The year my older son started kindergarten—our third in Wisconsin—I learned about St. Nick’s Day. Children set their shoes by the fireplace before bed on December 5th and wake the next morning to find their Keds and Converse filled with chocolate coins wrapped in gold foil, a small toy or two. A mini-Christmas, weeks before the big day, commemorating the Feast of St. Nicholas, the fourth century Bishop of Myra. A parent at the school told me that everyone in Wisconsin celebrated St. Nick’s. If our son missed it, he’d feel left out. We didn’t want that, did we?
We didn’t have a fireplace, so our sons left their shoes beneath the thermostat. The next morning they bounded downstairs and dived for the loot. Two-year-old Hayden sat on the floor and devoured his entire stash of chocolate coins, wrappers and all. At five, though, Galen was puzzled. “Is this Christmas?” he asked.
“It’s St. Nick’s Day,” my wife said.
“Does St. Nick work for Santa?” Galen asked. “Or does he work for God?”
Since becoming a father, I’ve had my misgivings about propagating the Santa Claus mythology. It’s not Santa’s make-believe status that bothers me, but rather how children are encouraged to believe in him when they’re little only to have the fable later revealed as a fraud.
This was my chance to set a few things straight.
“St. Nick was Santa,” I said. “He was a real person who lived a long time ago. He was so famous that everyone in Europe knew about him and told stories about him long after he died.”
“He died?” Galen’s eyes widened and his mouth fell open. “Santa died?”
“A long time ago,” I said. “We remember him at Christmas because his story reminds us to be generous.”
Galen stared at the tree. He looked as though he’d grasped some fundamental human truth—about, perhaps, the ways fables can tell us something about who we are and ought to live. I congratulated myself for making the truth plain. I hadn’t said Santa wasn’t real; on the contrary, Santa was as real as he and I, subject to the same cycles of life and death.
But the next week, his teacher called. “We had some trouble today,” she said. “We were making ornaments when Galen announced to the class that Santa was dead.”
“I’ve already had a few parents call,” she said. “Christmas is less than two weeks away.”
Her tone was unmistakable: rumors of Santa’s demise needed to be dispelled, pronto.
I found Galen in the living room watching TV. I sat down and waited for an opportunity to broach the subject. Hey kid, remember that conversation we had last week? Turns out I was wrong: there really is a fat guy in a velveteen suit with flying reindeer who can squeeze through air ducts. . It sounded not only stupid but cowardly, a bald-faced repeal of the first consequential truth I’d ever told him.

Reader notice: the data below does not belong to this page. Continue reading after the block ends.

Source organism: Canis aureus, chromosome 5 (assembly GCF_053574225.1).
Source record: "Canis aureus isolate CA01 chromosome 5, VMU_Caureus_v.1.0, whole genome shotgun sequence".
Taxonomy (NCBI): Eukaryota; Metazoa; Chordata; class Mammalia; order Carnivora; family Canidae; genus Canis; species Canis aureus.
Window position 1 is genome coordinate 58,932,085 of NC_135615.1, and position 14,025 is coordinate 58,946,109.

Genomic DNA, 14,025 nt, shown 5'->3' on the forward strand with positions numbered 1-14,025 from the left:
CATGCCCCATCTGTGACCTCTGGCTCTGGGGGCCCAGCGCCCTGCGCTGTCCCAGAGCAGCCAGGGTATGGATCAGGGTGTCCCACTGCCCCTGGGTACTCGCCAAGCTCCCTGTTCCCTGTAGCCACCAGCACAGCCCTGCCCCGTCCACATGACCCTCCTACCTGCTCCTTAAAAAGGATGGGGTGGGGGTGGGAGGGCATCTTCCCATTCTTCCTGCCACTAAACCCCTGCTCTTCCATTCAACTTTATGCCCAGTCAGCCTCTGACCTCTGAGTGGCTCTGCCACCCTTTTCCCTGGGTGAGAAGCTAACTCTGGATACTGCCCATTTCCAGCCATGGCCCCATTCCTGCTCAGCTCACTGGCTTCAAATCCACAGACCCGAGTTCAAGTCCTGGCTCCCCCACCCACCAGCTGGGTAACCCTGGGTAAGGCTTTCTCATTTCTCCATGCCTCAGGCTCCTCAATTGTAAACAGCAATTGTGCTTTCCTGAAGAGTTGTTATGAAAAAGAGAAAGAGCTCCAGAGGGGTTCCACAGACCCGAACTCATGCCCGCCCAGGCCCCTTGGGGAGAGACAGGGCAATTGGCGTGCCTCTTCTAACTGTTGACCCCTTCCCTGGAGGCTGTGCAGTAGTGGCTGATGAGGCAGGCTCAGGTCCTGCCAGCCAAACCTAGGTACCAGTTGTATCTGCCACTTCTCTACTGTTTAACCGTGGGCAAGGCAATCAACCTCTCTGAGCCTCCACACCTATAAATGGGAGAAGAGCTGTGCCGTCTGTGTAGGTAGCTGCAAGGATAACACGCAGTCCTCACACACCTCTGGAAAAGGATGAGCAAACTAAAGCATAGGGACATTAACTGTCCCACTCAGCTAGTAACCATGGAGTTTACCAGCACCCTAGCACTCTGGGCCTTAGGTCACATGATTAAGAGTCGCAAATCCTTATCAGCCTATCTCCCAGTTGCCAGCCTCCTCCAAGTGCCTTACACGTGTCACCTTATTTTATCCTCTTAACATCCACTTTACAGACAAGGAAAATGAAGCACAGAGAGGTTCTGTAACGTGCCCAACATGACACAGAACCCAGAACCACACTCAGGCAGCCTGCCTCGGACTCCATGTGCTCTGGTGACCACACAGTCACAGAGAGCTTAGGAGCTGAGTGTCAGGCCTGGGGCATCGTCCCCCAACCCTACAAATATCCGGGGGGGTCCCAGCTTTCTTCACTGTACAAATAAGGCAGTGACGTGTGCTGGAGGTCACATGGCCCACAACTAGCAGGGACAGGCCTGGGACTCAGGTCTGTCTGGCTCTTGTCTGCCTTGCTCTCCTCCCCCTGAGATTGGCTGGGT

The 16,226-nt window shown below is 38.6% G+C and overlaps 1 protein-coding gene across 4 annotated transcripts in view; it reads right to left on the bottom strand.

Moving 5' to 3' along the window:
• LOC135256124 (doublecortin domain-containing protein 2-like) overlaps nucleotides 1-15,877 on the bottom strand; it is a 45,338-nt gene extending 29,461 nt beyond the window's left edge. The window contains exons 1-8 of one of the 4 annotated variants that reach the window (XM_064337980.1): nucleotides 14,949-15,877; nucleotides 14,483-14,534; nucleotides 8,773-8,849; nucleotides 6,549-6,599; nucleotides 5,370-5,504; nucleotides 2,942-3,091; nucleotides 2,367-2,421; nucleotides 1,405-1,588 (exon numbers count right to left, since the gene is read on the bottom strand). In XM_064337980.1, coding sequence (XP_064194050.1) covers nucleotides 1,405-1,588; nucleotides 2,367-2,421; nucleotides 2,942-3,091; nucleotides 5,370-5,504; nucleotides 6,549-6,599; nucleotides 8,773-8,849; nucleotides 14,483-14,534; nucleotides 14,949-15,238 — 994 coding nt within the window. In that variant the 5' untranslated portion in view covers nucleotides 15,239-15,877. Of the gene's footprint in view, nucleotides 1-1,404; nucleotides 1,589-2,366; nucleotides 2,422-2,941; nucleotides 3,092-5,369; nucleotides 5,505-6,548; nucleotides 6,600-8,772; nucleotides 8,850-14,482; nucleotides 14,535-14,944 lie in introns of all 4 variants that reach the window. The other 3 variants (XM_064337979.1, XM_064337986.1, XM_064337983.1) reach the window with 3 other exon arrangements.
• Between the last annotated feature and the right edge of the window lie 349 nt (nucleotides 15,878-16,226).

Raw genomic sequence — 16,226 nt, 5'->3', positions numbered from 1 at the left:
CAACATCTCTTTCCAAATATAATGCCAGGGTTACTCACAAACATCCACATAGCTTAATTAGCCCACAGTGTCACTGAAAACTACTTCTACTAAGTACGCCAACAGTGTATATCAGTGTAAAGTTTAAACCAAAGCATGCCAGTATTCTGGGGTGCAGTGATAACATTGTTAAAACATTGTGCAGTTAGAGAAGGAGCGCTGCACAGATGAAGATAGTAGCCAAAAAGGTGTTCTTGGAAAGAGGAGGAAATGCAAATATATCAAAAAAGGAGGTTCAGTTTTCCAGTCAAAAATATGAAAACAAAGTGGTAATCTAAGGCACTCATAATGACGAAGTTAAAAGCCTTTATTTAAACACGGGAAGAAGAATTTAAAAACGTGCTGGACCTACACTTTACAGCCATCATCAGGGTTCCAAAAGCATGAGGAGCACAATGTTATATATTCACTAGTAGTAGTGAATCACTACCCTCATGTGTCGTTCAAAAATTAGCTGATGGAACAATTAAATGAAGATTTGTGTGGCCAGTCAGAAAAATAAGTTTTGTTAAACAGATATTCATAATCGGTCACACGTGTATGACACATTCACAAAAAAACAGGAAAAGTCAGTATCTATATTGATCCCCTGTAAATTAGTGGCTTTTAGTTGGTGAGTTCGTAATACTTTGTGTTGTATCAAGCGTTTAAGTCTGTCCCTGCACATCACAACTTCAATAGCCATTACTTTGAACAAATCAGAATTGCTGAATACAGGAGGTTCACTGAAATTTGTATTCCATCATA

I never did find a way to tell Galen that Santa wasn’t dead. But without further intervention, he decided to hedge his bets and declare Santa alive again. A few days before school let out, he brought me his Christmas list and asked me to burn it. A friend had told him Santa would read the smoke. Christmas lists sent by smoke signal were more reliable than using the mail. “You’re sure Santa will get it?” I asked.
“Of course,” he said. “He sees everything.”
As I watched Galen lean over the sink to study the paper as it blackened, I understood why he wanted to believe. Believing in Santa is ultimately an act of community during a season when community is paramount. Hoping we’ve made the “nice” list helps reassure children that they’re worthy of the love, goodwill and yes, even the presents that come their way during the holidays. It’s not Santa’s magic that children cling to and need, but his grace.
On Christmas Eve, I ushered the boys upstairs to bed. They kicked their feet inside their sheets and squealed. “Santa can’t come until you’re asleep,” I said. “Stay in bed.”
Galen drew an X on his chest. “I promise.”
I leaned down to kiss him. “Merry Christmas.”
“Merry Christmas, Dad.” As I pulled the door shut, I heard him say, “I mean . . . Santa.” And then I heard him giggling in the dark.